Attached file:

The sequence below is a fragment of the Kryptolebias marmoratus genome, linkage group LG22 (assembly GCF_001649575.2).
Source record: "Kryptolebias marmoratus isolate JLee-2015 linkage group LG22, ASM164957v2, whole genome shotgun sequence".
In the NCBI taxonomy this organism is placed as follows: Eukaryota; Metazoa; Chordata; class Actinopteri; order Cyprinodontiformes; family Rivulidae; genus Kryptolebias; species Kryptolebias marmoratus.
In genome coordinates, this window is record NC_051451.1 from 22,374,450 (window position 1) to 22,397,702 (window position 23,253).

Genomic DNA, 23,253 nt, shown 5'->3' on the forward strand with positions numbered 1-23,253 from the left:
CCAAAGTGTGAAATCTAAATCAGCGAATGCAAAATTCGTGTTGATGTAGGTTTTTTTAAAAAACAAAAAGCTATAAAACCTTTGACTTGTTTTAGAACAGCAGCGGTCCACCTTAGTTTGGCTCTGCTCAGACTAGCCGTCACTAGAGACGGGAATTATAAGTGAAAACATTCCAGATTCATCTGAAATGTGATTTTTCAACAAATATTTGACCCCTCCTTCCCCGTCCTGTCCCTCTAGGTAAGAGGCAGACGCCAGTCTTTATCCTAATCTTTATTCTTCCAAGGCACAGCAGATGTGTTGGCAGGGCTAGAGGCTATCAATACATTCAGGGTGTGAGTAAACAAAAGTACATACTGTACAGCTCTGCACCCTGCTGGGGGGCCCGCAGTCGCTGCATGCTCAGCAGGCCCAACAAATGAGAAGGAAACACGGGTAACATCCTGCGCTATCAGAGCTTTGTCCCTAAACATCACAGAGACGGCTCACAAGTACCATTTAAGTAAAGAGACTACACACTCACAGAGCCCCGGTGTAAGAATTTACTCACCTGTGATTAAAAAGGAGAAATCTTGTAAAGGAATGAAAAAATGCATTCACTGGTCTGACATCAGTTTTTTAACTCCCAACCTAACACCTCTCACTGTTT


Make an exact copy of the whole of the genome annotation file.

The sequence below is a fragment of the Kryptolebias marmoratus genome, linkage group LG22 (assembly GCF_001649575.2).
Source record: "Kryptolebias marmoratus isolate JLee-2015 linkage group LG22, ASM164957v2, whole genome shotgun sequence".
In the NCBI taxonomy this organism is placed as follows: Eukaryota; Metazoa; Chordata; class Actinopteri; order Cyprinodontiformes; family Rivulidae; genus Kryptolebias; species Kryptolebias marmoratus.
In genome coordinates, this window is record NC_051451.1 from 22,374,450 (window position 1) to 22,397,702 (window position 23,253).

Genomic DNA, 23,253 nt, shown 5'->3' on the forward strand with positions numbered 1-23,253 from the left:
CCAAAGTGTGAAATCTAAATCAGCGAATGCAAAATTCGTGTTGATGTAGGTTTTTTTAAAAAACAAAAAGCTATAAAACCTTTGACTTGTTTTAGAACAGCAGCGGTCCACCTTAGTTTGGCTCTGCTCAGACTAGCCGTCACTAGAGACGGGAATTATAAGTGAAAACATTCCAGATTCATCTGAAATGTGATTTTTCAACAAATATTTGACCCCTCCTTCCCCGTCCTGTCCCTCTAGGTAAGAGGCAGACGCCAGTCTTTATCCTAATCTTTATTCTTCCAAGGCACAGCAGATGTGTTGGCAGGGCTAGAGGCTATCAATACATTCAGGGTGTGAGTAAACAAAAGTACATACTGTACAGCTCTGCACCCTGCTGGGGGGCCCGCAGTCGCTGCATGCTCAGCAGGCCCAACAAATGAGAAGGAAACACGGGTAACATCCTGCGCTATCAGAGCTTTGTCCCTAAACATCACAGAGACGGCTCACAAGTACCATTTAAGTAAAGAGACTACACACTCACAGAGCCCCGGTGTAAGAATTTACTCACCTGTGATTAAAAAGGAGAAATCTTGTAAAGGAATGAAAAAATGCATTCACTGGTCTGACATCAGTTTTTTAACTCCCAACCTAACACCTCTCACTGTTT